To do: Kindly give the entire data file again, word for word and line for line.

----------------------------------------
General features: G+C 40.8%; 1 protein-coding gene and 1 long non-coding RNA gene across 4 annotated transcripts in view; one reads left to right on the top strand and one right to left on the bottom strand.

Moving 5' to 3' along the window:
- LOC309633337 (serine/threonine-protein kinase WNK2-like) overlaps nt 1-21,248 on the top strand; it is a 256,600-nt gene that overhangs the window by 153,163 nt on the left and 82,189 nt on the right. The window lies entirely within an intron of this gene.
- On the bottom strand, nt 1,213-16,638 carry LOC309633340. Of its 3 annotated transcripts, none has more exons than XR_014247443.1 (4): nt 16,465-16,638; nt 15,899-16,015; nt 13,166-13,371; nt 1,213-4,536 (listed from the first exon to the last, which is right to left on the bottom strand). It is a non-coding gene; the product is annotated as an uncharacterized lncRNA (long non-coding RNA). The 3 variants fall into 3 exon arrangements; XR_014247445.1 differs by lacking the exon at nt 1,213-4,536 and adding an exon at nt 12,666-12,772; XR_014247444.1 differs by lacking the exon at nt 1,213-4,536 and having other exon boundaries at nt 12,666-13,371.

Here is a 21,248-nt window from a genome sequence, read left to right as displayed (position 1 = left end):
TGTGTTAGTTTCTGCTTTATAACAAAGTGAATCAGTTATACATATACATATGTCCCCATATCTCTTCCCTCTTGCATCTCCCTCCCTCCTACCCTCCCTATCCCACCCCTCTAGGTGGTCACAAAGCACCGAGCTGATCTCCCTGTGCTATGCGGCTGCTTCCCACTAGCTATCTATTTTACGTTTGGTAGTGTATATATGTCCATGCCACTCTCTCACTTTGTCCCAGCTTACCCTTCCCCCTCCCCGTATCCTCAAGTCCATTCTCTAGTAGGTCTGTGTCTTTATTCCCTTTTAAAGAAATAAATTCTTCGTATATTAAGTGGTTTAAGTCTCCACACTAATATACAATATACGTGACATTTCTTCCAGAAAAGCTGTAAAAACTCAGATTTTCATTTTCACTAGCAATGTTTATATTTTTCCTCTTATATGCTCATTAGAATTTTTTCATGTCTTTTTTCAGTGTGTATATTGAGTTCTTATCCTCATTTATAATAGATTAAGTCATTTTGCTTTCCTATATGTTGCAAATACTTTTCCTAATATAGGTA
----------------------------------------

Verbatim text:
General features: G+C 40.8%; 1 protein-coding gene and 1 long non-coding RNA gene across 4 annotated transcripts in view; one reads left to right on the top strand and one right to left on the bottom strand.

Moving 5' to 3' along the window:
- LOC309633337 (serine/threonine-protein kinase WNK2-like) overlaps nt 1-21,248 on the top strand; it is a 256,600-nt gene that overhangs the window by 153,163 nt on the left and 82,189 nt on the right. The window lies entirely within an intron of this gene.
- On the bottom strand, nt 1,213-16,638 carry LOC309633340. Of its 3 annotated transcripts, none has more exons than XR_014247443.1 (4): nt 16,465-16,638; nt 15,899-16,015; nt 13,166-13,371; nt 1,213-4,536 (listed from the first exon to the last, which is right to left on the bottom strand). It is a non-coding gene; the product is annotated as an uncharacterized lncRNA (long non-coding RNA). The 3 variants fall into 3 exon arrangements; XR_014247445.1 differs by lacking the exon at nt 1,213-4,536 and adding an exon at nt 12,666-12,772; XR_014247444.1 differs by lacking the exon at nt 1,213-4,536 and having other exon boundaries at nt 12,666-13,371.

Here is a 21,248-nt window from a genome sequence, read left to right as displayed (position 1 = left end):
TGTGTTAGTTTCTGCTTTATAACAAAGTGAATCAGTTATACATATACATATGTCCCCATATCTCTTCCCTCTTGCATCTCCCTCCCTCCTACCCTCCCTATCCCACCCCTCTAGGTGGTCACAAAGCACCGAGCTGATCTCCCTGTGCTATGCGGCTGCTTCCCACTAGCTATCTATTTTACGTTTGGTAGTGTATATATGTCCATGCCACTCTCTCACTTTGTCCCAGCTTACCCTTCCCCCTCCCCGTATCCTCAAGTCCATTCTCTAGTAGGTCTGTGTCTTTATTCCCTTTTAAAGAAATAAATTCTTCGTATATTAAGTGGTTTAAGTCTCCACACTAATATACAATATACGTGACATTTCTTCCAGAAAAGCTGTAAAAACTCAGATTTTCATTTTCACTAGCAATGTTTATATTTTTCCTCTTATATGCTCATTAGAATTTTTTCATGTCTTTTTTCAGTGTGTATATTGAGTTCTTATCCTCATTTATAATAGATTAAGTCATTTTGCTTTCCTATATGTTGCAAATACTTTTCCTAATATAGGTA